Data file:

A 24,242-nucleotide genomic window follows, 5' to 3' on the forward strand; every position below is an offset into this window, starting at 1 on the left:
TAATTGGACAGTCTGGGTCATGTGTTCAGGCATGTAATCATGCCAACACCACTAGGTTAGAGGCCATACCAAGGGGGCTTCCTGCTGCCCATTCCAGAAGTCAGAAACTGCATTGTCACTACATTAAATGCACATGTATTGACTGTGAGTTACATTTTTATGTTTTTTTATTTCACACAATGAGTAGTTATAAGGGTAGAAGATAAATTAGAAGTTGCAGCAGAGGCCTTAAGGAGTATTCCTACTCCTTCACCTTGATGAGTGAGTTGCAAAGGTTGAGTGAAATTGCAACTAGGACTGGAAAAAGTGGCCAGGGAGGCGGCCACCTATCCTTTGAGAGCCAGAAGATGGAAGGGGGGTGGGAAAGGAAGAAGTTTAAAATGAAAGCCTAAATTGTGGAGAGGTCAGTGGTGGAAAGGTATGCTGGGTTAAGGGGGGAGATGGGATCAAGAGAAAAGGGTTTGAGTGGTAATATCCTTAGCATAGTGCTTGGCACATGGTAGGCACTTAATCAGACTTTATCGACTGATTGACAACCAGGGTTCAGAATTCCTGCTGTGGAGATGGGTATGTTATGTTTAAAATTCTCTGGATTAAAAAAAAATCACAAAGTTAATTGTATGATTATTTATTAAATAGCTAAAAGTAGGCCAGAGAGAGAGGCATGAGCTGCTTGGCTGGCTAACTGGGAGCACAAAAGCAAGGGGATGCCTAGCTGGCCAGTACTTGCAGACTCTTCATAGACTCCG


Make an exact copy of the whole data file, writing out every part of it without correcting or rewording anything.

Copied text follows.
A 24,242-nucleotide genomic window follows, 5' to 3' on the forward strand; every position below is an offset into this window, starting at 1 on the left:
TAATTGGACAGTCTGGGTCATGTGTTCAGGCATGTAATCATGCCAACACCACTAGGTTAGAGGCCATACCAAGGGGGCTTCCTGCTGCCCATTCCAGAAGTCAGAAACTGCATTGTCACTACATTAAATGCACATGTATTGACTGTGAGTTACATTTTTATGTTTTTTTATTTCACACAATGAGTAGTTATAAGGGTAGAAGATAAATTAGAAGTTGCAGCAGAGGCCTTAAGGAGTATTCCTACTCCTTCACCTTGATGAGTGAGTTGCAAAGGTTGAGTGAAATTGCAACTAGGACTGGAAAAAGTGGCCAGGGAGGCGGCCACCTATCCTTTGAGAGCCAGAAGATGGAAGGGGGGTGGGAAAGGAAGAAGTTTAAAATGAAAGCCTAAATTGTGGAGAGGTCAGTGGTGGAAAGGTATGCTGGGTTAAGGGGGGAGATGGGATCAAGAGAAAAGGGTTTGAGTGGTAATATCCTTAGCATAGTGCTTGGCACATGGTAGGCACTTAATCAGACTTTATCGACTGATTGACAACCAGGGTTCAGAATTCCTGCTGTGGAGATGGGTATGTTATGTTTAAAATTCTCTGGATTAAAAAAAAATCACAAAGTTAATTGTATGATTATTTATTAAATAGCTAAAAGTAGGCCAGAGAGAGAGGCATGAGCTGCTTGGCTGGCTAACTGGGAGCACAAAAGCAAGGGGATGCCTAGCTGGCCAGTACTTGCAGACTCTTCATAGACTCCG